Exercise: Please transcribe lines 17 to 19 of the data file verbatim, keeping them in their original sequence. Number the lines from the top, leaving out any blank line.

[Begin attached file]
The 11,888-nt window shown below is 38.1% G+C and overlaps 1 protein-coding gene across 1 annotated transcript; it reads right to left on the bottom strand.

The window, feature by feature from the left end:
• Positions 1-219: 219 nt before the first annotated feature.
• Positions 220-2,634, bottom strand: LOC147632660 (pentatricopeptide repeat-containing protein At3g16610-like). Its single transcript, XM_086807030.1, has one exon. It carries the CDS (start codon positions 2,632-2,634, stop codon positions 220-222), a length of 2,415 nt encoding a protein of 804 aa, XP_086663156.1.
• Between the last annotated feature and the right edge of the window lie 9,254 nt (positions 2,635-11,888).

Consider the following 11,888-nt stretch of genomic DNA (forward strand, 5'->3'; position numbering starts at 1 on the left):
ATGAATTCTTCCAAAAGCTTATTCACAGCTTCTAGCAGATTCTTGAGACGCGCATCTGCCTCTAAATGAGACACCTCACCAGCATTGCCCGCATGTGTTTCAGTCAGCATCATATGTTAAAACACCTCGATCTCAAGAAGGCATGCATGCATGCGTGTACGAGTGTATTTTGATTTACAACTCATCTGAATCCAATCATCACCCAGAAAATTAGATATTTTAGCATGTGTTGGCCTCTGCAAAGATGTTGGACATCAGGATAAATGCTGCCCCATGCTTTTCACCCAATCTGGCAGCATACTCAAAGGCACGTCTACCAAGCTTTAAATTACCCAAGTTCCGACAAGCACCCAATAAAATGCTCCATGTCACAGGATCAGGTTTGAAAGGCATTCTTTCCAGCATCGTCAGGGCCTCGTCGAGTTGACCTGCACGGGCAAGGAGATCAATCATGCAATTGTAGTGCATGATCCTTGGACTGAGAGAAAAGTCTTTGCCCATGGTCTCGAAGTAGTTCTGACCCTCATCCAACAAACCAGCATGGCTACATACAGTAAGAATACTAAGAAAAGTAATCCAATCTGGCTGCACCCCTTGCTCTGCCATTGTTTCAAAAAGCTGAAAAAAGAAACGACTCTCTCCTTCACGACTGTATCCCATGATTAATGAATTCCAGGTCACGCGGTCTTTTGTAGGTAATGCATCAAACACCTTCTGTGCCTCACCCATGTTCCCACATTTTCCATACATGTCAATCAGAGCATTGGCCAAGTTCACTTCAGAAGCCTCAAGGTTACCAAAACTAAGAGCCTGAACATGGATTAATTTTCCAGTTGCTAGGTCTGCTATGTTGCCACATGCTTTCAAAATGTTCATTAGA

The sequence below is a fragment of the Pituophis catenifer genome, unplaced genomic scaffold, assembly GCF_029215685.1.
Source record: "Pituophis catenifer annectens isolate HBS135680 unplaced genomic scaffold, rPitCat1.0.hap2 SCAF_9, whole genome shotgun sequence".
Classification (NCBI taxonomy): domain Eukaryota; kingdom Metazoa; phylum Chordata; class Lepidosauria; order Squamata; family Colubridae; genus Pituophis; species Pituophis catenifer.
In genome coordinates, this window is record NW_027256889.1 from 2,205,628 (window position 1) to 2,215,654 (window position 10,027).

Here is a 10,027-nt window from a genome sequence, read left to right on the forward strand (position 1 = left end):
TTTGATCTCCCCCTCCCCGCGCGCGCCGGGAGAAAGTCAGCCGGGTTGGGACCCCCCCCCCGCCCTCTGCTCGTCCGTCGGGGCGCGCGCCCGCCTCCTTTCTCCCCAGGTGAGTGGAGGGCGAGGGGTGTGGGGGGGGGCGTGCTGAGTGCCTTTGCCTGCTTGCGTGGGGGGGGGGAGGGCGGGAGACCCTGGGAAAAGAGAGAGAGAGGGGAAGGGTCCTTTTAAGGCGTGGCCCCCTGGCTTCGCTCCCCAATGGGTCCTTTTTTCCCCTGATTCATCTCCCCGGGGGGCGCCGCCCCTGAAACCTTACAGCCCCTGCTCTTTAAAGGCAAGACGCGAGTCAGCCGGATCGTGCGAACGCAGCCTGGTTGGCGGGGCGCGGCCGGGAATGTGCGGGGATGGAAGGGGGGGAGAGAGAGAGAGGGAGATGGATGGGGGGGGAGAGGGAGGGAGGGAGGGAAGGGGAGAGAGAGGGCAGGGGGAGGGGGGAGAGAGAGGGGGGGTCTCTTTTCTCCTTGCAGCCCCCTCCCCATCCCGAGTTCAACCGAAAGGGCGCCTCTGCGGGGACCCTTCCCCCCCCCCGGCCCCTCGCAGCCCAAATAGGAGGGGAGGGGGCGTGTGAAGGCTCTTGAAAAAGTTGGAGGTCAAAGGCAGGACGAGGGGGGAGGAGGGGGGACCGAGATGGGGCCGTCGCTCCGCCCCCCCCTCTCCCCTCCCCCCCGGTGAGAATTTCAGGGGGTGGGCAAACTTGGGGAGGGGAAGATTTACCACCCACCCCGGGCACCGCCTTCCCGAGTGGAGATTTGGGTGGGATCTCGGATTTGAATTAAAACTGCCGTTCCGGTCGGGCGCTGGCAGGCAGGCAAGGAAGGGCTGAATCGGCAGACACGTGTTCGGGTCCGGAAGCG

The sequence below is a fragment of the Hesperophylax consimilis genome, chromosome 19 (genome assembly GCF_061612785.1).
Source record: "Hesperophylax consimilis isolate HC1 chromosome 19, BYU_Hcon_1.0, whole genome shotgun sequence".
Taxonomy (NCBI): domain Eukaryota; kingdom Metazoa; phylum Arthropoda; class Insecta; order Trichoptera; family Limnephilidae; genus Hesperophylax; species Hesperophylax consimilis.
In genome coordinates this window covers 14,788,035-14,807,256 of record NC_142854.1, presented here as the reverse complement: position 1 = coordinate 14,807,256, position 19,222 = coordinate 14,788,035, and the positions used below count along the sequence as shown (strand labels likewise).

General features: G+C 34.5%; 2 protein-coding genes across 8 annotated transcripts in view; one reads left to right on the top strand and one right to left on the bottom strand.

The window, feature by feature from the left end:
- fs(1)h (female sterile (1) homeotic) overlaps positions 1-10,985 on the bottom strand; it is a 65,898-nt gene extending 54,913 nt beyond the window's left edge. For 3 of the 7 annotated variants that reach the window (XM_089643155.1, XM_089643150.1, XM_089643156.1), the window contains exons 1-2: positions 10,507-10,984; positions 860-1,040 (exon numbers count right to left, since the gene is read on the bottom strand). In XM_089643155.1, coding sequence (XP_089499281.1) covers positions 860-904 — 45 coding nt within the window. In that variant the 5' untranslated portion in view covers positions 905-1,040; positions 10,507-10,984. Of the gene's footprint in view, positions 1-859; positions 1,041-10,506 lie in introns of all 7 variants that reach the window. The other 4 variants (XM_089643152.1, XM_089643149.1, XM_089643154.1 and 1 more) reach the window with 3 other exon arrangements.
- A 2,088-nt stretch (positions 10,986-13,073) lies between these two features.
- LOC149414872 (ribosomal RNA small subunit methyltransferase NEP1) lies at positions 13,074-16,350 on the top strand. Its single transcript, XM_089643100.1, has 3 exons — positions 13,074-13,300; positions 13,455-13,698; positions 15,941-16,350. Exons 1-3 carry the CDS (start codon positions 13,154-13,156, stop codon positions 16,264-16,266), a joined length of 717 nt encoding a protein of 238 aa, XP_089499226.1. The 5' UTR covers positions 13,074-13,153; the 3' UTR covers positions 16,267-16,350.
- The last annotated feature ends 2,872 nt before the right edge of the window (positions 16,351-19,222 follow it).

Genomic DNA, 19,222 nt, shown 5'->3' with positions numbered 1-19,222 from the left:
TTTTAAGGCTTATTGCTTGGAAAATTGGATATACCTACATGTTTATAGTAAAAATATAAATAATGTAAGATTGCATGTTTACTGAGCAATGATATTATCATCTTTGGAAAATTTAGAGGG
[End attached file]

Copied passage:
In genome coordinates this window covers 14,788,035-14,807,256 of record NC_142854.1, presented here as the reverse complement: position 1 = coordinate 14,807,256, position 19,222 = coordinate 14,788,035, and the positions used below count along the sequence as shown (strand labels likewise).

General features: G+C 34.5%; 2 protein-coding genes across 8 annotated transcripts in view; one reads left to right on the top strand and one right to left on the bottom strand.

The window, feature by feature from the left end: